In one embodiment, if an individual posting has both sub-arguments and direct ratings, the system 600 aggregates the ratings and treats the aggregation as an additional phantom argument associated to that individual posting. Accordingly, a particular posting can be both rated directly and argued for/against, and both of these indications of the strength of the posting must be combinable. In one embodiment, the direct ratings are treated as an anonymous argument, so that saying “I like it” but not giving a reason is treated identically to saying “I like it” for a particular stated reason. In this approach, the phantom argument is effectively “I just like it”. For example, negative ratings could be aggregated and the aggregation can be treated as an extra argument opposing a corresponding individual posting (e.g., allowing users to express sentiment against a particular idea).

Whenever an element in the decision space is modified, for example, through an addition of an additional argument or rating or a revision of an existing rating, there is responsively computed new aggregation scores, i.e., new aggregated strength values as follows. The aggregation mechanism can avoid re-computing all strength values, e.g., by following dependencies inherent in the hierarchical data structure 700 or 800, and only re-computing those strength values that are dependent on the modified portions of the hierarchical data structure. The aggregation mechanism propagates the strength value updates through the affected subset of the hierarchical data structure, leaving most of the already calculated strength values untouched in most cases.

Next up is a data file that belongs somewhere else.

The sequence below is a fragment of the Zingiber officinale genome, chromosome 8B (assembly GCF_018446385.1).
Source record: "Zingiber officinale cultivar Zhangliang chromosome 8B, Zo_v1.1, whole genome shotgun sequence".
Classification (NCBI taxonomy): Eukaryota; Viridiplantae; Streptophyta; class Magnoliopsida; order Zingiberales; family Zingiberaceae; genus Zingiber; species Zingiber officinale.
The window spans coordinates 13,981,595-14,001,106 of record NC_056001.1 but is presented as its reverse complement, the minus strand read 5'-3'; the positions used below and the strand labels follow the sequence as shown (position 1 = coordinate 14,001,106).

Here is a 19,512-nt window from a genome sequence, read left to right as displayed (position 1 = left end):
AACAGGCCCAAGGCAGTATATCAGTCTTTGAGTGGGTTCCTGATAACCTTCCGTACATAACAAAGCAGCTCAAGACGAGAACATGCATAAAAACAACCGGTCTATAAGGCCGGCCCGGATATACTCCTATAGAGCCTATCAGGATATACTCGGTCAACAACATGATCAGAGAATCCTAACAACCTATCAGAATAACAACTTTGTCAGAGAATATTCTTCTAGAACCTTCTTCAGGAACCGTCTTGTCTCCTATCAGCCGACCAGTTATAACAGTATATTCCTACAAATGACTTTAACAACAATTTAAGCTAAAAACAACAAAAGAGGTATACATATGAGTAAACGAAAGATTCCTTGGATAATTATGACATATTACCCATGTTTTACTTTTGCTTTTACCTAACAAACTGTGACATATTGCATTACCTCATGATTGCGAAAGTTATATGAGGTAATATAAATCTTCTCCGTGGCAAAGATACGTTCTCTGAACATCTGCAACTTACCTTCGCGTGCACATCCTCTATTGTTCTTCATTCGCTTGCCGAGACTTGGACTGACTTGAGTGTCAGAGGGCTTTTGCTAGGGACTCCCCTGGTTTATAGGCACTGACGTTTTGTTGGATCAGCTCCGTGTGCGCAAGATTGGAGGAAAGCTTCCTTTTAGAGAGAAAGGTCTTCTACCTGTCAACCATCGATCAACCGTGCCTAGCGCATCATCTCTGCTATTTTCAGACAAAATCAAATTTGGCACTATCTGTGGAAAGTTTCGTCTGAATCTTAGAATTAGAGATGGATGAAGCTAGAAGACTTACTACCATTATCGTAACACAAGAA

Computation for updating of the strength values can be further minimized by maintaining intermediate strength values throughout the hierarchical data structure and using them to perform incremental updates, i.e., an update of a strength value causes only updates on strength values which are directly or indirectly connected through the hierarchical data structure. For example, if a sum of all strength values of an argument is maintained in a corresponding node, then a new strength value or a change to a strength value can be used to update this sum and re-compute a mean strength value without a need to re-compute all the strength values in order to compute the sum. Likewise, Q1 and Q2 probability values can be maintained and incrementally updated rather than being re-computed from strength values stored in leaf nodes in the hierarchical data structure.

FIG. 2 illustrates exemplary computing systems on which the system 600 can be implemented. These exemplary computing systems may include, but are not limited to, a parallel computing system 200 including at least one processor 255 and at least one memory device 270, a mainframe computer 205 including at least one processor 256 and at least one memory device 271, a desktop computer 210 including at least one processor 257 and at least one memory device 272, a workstation 215 including at least one processor 258 and at least one memory device 273, a tablet computer 220 including at least one processor 256 and at least one memory device 274, a netbook computer 225 including at least one processor 260 and at least one memory device 275, a smartphone 230 including at least one processor 261 and at least one memory device 276, a laptop computer 235 including at least one processor 262 and at least one memory device 277, or a cloud computing system 240 including at least one storage device 245 and at least one server device 250.